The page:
Lead by professors from the University of Southern California, the study is part of an ongoing effort to find ways to use stem cells on patients whose brains have been damaged by strokes and similar conditions. This particular experiment involved repairing the brain by creating new neurons, which was achieved by identifying damaged areas, and grafting healthy, human skin cells onto them.
Another method that was used involved creating a compound called 3K3A-APC. When added to neural stem cells in a petri dish, this protein allowed stem cells to grow into neutrons. Although the experiment was carried out with animal brains, it may later be developed into a treatment suitable for humans. Researchers found that combining this protein was more effective than stem cell treatment alone, and created more ‘functional connections’.
To stimulate the effects of a stroke, researchers cut off blood flow to certain areas of the mice’s brains, and then allowed the damage to develop over a week. In human terms, this would be the equivalent of having a stroke and not seeking treatment for several months, with late treatment often making the effects of a stroke so much worse.
Stem cell research has long tried to help stroke victims, especially those whose outlook has been bleak in the past. Back in June, we reported that a study at Stanford’s University School of Medicine had seen amazing results with wheelchair bound patients who were injected with stem cells. This particular study even saw people confined to wheelchairs being able to walk again, while others reported greatly improved mobility.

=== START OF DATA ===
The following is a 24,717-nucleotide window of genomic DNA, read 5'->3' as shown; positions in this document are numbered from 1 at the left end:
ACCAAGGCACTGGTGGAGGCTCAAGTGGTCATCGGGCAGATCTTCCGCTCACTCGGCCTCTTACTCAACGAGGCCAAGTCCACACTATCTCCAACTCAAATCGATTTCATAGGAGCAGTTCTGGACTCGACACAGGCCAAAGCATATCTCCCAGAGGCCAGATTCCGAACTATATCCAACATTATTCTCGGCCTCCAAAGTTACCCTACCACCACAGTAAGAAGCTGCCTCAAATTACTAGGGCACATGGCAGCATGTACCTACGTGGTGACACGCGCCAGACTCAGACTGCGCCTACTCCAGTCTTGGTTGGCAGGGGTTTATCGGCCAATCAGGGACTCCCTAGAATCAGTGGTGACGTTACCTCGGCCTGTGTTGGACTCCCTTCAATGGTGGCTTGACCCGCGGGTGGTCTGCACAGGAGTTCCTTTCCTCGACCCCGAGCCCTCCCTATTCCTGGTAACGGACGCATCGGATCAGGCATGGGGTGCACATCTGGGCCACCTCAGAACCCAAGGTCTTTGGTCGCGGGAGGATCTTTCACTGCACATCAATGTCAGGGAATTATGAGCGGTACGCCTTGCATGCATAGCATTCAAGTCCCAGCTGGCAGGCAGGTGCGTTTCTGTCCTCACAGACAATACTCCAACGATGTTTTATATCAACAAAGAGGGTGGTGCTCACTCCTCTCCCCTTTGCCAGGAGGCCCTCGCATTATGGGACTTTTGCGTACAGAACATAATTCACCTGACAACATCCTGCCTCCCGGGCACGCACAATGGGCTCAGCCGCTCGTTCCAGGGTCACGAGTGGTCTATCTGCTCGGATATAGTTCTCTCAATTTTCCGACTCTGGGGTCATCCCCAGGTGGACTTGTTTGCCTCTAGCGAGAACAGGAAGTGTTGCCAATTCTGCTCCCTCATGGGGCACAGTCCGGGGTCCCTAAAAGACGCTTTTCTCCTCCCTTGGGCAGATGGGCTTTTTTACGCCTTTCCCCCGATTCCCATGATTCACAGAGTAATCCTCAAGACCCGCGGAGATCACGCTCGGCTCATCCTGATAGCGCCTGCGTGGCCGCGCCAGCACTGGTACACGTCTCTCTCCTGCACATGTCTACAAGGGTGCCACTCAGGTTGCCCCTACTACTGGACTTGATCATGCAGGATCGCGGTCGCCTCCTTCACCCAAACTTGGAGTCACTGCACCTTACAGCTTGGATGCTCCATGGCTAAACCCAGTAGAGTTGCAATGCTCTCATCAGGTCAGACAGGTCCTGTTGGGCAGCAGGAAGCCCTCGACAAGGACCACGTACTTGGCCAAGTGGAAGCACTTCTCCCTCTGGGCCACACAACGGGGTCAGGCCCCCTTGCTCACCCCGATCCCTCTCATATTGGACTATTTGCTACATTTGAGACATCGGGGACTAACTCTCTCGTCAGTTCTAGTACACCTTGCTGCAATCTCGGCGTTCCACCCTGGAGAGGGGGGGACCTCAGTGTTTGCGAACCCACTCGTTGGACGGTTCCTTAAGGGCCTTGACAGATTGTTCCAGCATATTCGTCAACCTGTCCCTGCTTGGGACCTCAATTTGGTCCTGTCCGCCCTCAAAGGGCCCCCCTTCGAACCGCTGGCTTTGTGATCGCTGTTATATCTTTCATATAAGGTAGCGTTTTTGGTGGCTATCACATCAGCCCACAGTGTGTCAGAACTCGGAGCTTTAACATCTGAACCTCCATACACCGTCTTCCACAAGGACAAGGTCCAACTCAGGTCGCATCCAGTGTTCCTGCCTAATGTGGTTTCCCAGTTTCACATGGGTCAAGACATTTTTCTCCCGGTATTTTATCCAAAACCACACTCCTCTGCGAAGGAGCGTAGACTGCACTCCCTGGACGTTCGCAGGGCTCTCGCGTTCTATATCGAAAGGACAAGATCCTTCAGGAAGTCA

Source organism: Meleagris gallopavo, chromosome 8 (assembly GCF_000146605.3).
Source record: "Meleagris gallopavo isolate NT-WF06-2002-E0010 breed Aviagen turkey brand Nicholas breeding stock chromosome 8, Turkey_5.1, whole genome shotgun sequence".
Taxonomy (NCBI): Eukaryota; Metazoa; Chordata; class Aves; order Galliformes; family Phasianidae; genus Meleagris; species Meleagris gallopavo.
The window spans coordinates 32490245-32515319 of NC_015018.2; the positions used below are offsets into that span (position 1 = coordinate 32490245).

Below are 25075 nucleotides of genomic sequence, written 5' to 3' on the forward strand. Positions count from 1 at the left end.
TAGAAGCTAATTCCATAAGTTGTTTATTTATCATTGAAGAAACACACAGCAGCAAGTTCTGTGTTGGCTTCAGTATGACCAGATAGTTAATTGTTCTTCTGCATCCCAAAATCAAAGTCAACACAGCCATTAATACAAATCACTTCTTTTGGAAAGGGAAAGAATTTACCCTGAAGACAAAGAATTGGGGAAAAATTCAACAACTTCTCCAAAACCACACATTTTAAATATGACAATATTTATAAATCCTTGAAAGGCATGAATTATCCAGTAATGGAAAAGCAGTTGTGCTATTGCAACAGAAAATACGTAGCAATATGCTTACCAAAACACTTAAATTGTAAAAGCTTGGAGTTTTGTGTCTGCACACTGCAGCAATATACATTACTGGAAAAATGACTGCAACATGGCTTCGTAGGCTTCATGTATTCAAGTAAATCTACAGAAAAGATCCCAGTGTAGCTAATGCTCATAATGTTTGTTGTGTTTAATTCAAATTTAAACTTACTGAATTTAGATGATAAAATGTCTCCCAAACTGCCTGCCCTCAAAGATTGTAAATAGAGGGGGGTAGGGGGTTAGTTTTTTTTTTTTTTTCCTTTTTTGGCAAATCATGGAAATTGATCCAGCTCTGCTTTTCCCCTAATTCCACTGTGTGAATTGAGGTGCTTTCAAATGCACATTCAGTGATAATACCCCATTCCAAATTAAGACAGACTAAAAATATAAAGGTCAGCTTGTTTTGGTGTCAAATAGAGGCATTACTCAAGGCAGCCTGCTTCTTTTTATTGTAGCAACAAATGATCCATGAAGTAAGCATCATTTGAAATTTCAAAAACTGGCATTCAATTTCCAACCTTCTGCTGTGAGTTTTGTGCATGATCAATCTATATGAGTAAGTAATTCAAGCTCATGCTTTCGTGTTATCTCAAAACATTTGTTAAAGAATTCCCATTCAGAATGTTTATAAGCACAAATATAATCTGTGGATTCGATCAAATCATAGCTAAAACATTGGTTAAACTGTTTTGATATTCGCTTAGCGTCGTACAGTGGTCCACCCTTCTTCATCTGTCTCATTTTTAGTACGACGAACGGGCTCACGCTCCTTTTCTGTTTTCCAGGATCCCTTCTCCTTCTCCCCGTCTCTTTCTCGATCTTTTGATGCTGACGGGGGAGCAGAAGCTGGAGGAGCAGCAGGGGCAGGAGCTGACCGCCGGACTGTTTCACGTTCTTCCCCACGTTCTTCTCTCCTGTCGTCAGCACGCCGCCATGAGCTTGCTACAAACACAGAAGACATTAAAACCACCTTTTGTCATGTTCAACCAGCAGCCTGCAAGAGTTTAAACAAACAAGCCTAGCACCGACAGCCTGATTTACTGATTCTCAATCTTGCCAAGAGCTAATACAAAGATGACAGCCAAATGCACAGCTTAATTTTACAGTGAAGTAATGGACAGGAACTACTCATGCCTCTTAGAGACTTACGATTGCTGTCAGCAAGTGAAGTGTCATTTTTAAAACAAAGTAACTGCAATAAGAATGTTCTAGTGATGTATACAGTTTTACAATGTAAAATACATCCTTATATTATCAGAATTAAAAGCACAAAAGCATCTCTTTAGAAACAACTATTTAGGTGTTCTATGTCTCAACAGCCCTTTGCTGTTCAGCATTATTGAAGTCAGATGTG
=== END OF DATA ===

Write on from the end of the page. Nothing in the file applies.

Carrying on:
The treatments pioneered in the Stanford study involved injecting infant stem cells, which helped damaged areas ‘reset’ themselves, and start to heal. Therefore, there could be many ways in future that stem cells might be used to improve the lives of stroke victims.
In addition to those suffering strokes, recent stem cell studies have also looked at treating those with degenerative conditions that otherwise might not have had hope in the past. Illnesses such as Alzheimer’s and Lou Gehrig’s disease see sufferers deteriorate over time, with very little in the way of treatments that can be offered. However, if stem cells have the potential to help stroke victims, then breakthroughs for other conditions could be close behind.
Companies such as Celixir Ltd, headed by CEO Ajan Reginald are undertaking clinical trials for many pioneering stem cell treatments. This includes treatments for individuals with heart disease and the repair of damaged tendons.